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Nadal holds off Kyrgios to stay unbeaten in 2022

Rafael Nadal beat Nick Kyrgios 7-6 (7/0), 5-7, 6-4 in a tumultuous quarter-final clash at the Indian Wells WTA and ATP Masters on Thursday to extend his perfect 2022 start to 19-0.

INDIAN WELLS, CALIFORNIA – MARCH 17 Rafael Nadal of Spain plays a forehand against Nick Kyrgios of Australia in their quarterfinal match on Day 11 of the BNP Paribas Open at the Indian Wells Tennis Garden on March 17, 2022 in Indian Wells, California. Clive Brunskill/Getty Images/AFP (Photo by CLIVE BRUNSKILL / GETTY IMAGES NORTH AMERICA / Getty Images via AFP)

Rafael Nadal beat Nick Kyrgios 7-6 (7/0), 5-7, 6-4 in a tumultuous quarter-final clash at the Indian Wells WTA and ATP Masters on Thursday to extend his perfect 2022 start to 19-0.

Nadal, who won a record-setting 21st Grand Slam title at the Australian Open in January, notched his sixth win in nine career meetings with the mercurial Aussie, who surrendered the first set on a penalty point when a fan’s shout as he prepared to serve provoked a profanity from Kyrgios — who had already been warned for racquet abuse.

It was a frustrating end to a first set in which Kyrgios drew first blood, breaking Nadal for a 2-1 lead.

Nadal double-faulted on break point as he struggled early to find a good rhythm on his serve against an aggressive, focused Kyrgios.

Kyrgios, playing his first tournament since lifting the Australian Open men’s doubles title with compatriot Thanasi Kokkinakis, displayed a devastating forehand along with a couple of crowd-pleasing trick shots — although neither a between-the-legs effort nor a behind-the-back shot yielded a point.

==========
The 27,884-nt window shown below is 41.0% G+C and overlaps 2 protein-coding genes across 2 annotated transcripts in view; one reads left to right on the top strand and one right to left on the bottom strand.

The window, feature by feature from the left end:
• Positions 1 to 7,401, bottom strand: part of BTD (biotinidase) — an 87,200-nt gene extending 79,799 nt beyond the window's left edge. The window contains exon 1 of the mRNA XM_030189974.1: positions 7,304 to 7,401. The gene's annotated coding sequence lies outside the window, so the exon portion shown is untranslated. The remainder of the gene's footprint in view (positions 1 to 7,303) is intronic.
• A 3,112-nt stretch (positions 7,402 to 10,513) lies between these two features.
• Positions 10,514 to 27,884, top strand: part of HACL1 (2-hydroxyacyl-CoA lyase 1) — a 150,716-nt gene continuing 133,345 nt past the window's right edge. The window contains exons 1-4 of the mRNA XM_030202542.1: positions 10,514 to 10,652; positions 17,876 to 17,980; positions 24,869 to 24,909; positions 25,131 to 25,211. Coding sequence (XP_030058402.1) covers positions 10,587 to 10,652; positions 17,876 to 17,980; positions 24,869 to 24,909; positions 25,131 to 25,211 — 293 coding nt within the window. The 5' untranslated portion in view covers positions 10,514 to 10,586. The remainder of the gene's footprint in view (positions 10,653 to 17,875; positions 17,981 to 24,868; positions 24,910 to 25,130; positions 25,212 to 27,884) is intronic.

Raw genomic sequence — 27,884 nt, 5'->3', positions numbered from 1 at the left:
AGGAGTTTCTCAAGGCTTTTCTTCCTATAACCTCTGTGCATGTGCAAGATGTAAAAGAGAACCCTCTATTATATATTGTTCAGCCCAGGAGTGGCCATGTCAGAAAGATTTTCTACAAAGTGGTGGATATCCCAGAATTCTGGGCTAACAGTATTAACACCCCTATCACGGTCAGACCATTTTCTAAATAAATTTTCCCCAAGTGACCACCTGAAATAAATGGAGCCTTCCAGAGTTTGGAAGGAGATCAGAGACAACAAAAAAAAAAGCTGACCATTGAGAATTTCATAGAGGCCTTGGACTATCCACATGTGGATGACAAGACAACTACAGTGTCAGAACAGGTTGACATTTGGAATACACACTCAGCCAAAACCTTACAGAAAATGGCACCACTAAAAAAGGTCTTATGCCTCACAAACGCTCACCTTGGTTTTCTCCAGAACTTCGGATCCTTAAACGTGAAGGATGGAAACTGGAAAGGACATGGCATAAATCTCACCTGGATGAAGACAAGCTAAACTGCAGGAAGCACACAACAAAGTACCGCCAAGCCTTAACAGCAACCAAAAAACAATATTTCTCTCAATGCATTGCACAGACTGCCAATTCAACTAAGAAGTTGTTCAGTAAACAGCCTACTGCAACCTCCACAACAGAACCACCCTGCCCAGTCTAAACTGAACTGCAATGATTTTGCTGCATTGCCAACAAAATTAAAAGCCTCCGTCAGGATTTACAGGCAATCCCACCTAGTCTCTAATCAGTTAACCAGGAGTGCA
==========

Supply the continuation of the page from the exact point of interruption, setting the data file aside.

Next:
But as he served for the set at 5-4 30-15, Nadal dug in, winning two scintillating rallies to force a break point on which Kyrgios sent a forehand long.

After he fell down 5-6 Kyrgios’s frustration boiled over and he drew a warning after slamming his racquet down.

And his choice words for the vocal fan as he prepared to serve with the set on the line in the tiebreaker cost him the crucial point.

When he discussed the call with umpire Carlos Bernardes during the changeover, Bernardes said he’d had no choice but to dock the point.

Bernardes was as frustrated as the players by the restless crowd, using his microphone in the second set to take a disruptive spectator to task by noting that among thousands in attendance “you’re the only one screaming like crazy.”

An agitated Kyrgios was muttering to himself throughout the second set, largely unable to take advantage of Nadal’s errors — which eventually included seven double faults in the match.

They proceeded on serve until the 12th game when Nadal opened another shaky service display with a double fault and found himself facing the first breakpoint of the second set, which Kyrgios converted with a high backhand volley winner.

After holding to open the third set, Kyrgios had Nadal under pressure on his serve, but couldn’t convert two breakpoints.

It was Nadal’s turn to apply the pressure in the fifth game, but Kyrgios closed it out with three aces in a row to lead 3-2 — not before a testy exchange with actor Ben Stiller sitting courtside.

After Nadal’s volley winner gave him breakpoint in the seventh game Kyrgios double-faulted on breakpoint and raged at Bernardes at the changeover that he was not controlling the crowd.

Regardless of what was going on around them, Nadal had the bit in his teeth, holding his next two service games to love and finishing it off with an overhead smash.

Nadal, seeking a fourth title in the California desert, next faces either 18-year-old compatriot Carlos Alcaraz or defending champion Cameron Norrie for a place in the final.

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